One month exactly and a bit swamped in these 6-9 month clothes, but it's an outfit First Son wore. I had to pull out some 6-9 month clothes because some of his diapers are getting rather big. He's quickly coming up on toddler sizes for the fitted diapers we have (with just two sizes; the first is supposed to last eight to ten months).

    Now, of course, Second Son is seven weeks old. I took some amazing pictures yesterday of a very smiley guy who took a three hour nap! I'll get some of those on the blog in a month or so.

    Thursday, September 9, 2010

    Quote: You Can Understand the Bible

    Peter Kreeft in You Can Understand The Bible: A Practical And Illuminating Guide To Each Book In The Bible:
    After the fall, Adam and Eve used the two defense mechanisms that we've been using ever since: hiding and passing the blame. First, they hid from God and from each other, covering themselves, probably their sexual organs, with clothes. Why their sexual organs? The fall was not a matter of sex. God has commanded them to "be fruitful and multiply". Probably because they had hoped, by eating the forbidden fruit, to fulfill the devil's false promise to be like God, complete and independent. But their sexual differentiation revealed their incompleteness as individuals and their dependence on each other.

    My Small Successes XXXV

    1. We attended First Friday mass with the homeschool group (which included a wonderful blessing for us all in the new school year) followed by a delightful picnic with the whole group (after spending the morning at a playgroup). We never went last year (shockingly, considering it's held at Kansas Dad's campus), but I am hoping to make it every month this year. The weather was fabulous and the company was wonderful. (The lunch I packed was rather boring, but the kids spent most of the time digging in the dirt and running around so I don't think they cared.) I was exhausted! But since we were gone all day, the living room was remarkably tidy.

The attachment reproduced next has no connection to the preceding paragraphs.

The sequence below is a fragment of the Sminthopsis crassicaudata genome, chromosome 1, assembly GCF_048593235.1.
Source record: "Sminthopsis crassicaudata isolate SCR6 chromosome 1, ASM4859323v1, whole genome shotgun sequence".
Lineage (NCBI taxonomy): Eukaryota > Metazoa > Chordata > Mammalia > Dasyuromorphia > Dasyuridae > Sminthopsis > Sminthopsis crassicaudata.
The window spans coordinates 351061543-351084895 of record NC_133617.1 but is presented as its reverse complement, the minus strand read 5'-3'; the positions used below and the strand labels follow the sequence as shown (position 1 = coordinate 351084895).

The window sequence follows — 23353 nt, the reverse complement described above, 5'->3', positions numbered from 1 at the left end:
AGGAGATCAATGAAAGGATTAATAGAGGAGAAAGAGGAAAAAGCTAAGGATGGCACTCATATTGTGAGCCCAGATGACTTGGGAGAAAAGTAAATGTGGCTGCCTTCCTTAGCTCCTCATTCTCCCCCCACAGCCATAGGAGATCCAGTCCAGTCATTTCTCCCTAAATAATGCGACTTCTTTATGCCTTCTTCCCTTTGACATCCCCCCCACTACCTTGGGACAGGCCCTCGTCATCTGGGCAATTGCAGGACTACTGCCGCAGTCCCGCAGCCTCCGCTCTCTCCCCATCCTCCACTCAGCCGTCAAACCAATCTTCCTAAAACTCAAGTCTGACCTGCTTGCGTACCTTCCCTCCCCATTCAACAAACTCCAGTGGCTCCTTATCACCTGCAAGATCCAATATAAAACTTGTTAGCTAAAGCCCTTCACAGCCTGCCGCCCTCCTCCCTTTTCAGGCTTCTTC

2. I sent out an invitation (email, because I'm lazy that way) for First Daughter's birthday party. Three weeks is plenty of time, right? (I'm not really sure; I hate planning birthday parties.) At one point she wanted to invite something like eight families comprising over thirty children, but we convinced her to limit it a bit more. She picked four families (fourteen children, not counting ours, if they all come). The theme is art and so far I know we're decorating cupcakes. We might paint. I don't know. I fear the mess and the weather, if we can't be outside. And we don't have tables or chairs. (Did I mention I hate planning birthday parties? Suggestions welcome!)

    3. Yesterday I made a loaf of wheat bread, two loaves of apple bread and hard-boiled a dozen eggs. I also washed some of the dishes! Then, running out the door for choir (because Second Son was crying, not because we were late), I forgot my wallet, the cell phone, the wet bag and a burp cloth. I couldn't buy gas (which I'd been planning on), but at least I had all four kids and the kitchen was reasonably clean and yummy fresh-bread-smelling when we got home!

    Head to Faith and Family for more Small Successes!

    Wednesday, September 8, 2010

    Our Color Tablets

    I think this is the last post on our home-made Montessori materials, at least for a while. I finished these up the night before Second Son was born.

    I loosely followed the instructions in Teaching Montessori in the Home: The Pre-School Years to make these. Kansas Dad and I were at a superstore and I picked up oodles of the paint cards from the home improvement section. I had come prepared with a list so I knew how many of each card I'd need. At home, I trimmed them so only one color was showing and glued them (with a glue stick) to roughly square pieces of poster board I had left-over from another project.

    I placed them in plastic bags marked as Box 1, Box 2 and Box 3. I wrote the "box" numbers on the back of each card so it should be easy to sort them again if the kids mix them up. (Ideally, only one set is out at a time, but I've seen how my children play.)

    This project was a little more time consuming than most because I had to cut the poster board, cut all the colors and then glue them together. It is, however, something an older child could very easily complete entirely alone. It was also very inexpensive.